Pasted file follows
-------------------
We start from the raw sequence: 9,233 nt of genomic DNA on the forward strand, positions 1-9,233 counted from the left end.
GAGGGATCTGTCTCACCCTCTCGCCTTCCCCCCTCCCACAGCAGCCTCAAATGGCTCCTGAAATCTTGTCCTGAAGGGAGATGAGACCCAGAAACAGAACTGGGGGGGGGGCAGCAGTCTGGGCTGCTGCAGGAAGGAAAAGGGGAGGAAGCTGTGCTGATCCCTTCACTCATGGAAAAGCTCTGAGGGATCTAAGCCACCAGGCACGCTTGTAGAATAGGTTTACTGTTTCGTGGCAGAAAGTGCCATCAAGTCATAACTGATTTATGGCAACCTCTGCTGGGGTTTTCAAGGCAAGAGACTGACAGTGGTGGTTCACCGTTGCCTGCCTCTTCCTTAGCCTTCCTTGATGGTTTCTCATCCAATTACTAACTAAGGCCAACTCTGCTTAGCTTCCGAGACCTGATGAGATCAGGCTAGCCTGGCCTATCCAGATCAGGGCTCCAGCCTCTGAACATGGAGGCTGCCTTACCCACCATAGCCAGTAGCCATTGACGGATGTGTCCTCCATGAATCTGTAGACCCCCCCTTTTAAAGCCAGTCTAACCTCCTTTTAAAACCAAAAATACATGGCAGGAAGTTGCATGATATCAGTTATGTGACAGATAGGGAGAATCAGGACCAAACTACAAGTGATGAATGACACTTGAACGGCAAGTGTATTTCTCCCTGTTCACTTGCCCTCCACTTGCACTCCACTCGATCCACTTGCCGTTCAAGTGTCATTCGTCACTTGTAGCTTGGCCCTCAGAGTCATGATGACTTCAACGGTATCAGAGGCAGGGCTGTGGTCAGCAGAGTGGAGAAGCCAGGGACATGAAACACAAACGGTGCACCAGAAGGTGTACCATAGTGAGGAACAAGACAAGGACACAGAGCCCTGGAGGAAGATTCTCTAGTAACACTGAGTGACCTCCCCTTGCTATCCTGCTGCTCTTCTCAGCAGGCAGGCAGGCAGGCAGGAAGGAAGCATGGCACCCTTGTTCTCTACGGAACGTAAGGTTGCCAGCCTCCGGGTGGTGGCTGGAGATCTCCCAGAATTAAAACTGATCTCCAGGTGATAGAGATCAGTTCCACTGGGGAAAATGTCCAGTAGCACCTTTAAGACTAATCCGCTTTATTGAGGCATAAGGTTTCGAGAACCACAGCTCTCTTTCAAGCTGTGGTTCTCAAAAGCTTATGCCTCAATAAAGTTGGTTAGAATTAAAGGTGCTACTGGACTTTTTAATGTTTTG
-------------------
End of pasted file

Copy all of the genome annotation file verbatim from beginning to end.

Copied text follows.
We start from the raw sequence: 9,233 nt of genomic DNA on the forward strand, positions 1-9,233 counted from the left end.
GAGGGATCTGTCTCACCCTCTCGCCTTCCCCCCTCCCACAGCAGCCTCAAATGGCTCCTGAAATCTTGTCCTGAAGGGAGATGAGACCCAGAAACAGAACTGGGGGGGGGGCAGCAGTCTGGGCTGCTGCAGGAAGGAAAAGGGGAGGAAGCTGTGCTGATCCCTTCACTCATGGAAAAGCTCTGAGGGATCTAAGCCACCAGGCACGCTTGTAGAATAGGTTTACTGTTTCGTGGCAGAAAGTGCCATCAAGTCATAACTGATTTATGGCAACCTCTGCTGGGGTTTTCAAGGCAAGAGACTGACAGTGGTGGTTCACCGTTGCCTGCCTCTTCCTTAGCCTTCCTTGATGGTTTCTCATCCAATTACTAACTAAGGCCAACTCTGCTTAGCTTCCGAGACCTGATGAGATCAGGCTAGCCTGGCCTATCCAGATCAGGGCTCCAGCCTCTGAACATGGAGGCTGCCTTACCCACCATAGCCAGTAGCCATTGACGGATGTGTCCTCCATGAATCTGTAGACCCCCCCTTTTAAAGCCAGTCTAACCTCCTTTTAAAACCAAAAATACATGGCAGGAAGTTGCATGATATCAGTTATGTGACAGATAGGGAGAATCAGGACCAAACTACAAGTGATGAATGACACTTGAACGGCAAGTGTATTTCTCCCTGTTCACTTGCCCTCCACTTGCACTCCACTCGATCCACTTGCCGTTCAAGTGTCATTCGTCACTTGTAGCTTGGCCCTCAGAGTCATGATGACTTCAACGGTATCAGAGGCAGGGCTGTGGTCAGCAGAGTGGAGAAGCCAGGGACATGAAACACAAACGGTGCACCAGAAGGTGTACCATAGTGAGGAACAAGACAAGGACACAGAGCCCTGGAGGAAGATTCTCTAGTAACACTGAGTGACCTCCCCTTGCTATCCTGCTGCTCTTCTCAGCAGGCAGGCAGGCAGGCAGGAAGGAAGCATGGCACCCTTGTTCTCTACGGAACGTAAGGTTGCCAGCCTCCGGGTGGTGGCTGGAGATCTCCCAGAATTAAAACTGATCTCCAGGTGATAGAGATCAGTTCCACTGGGGAAAATGTCCAGTAGCACCTTTAAGACTAATCCGCTTTATTGAGGCATAAGGTTTCGAGAACCACAGCTCTCTTTCAAGCTGTGGTTCTCAAAAGCTTATGCCTCAATAAAGTTGGTTAGAATTAAAGGTGCTACTGGACTTTTTAATGTTTTG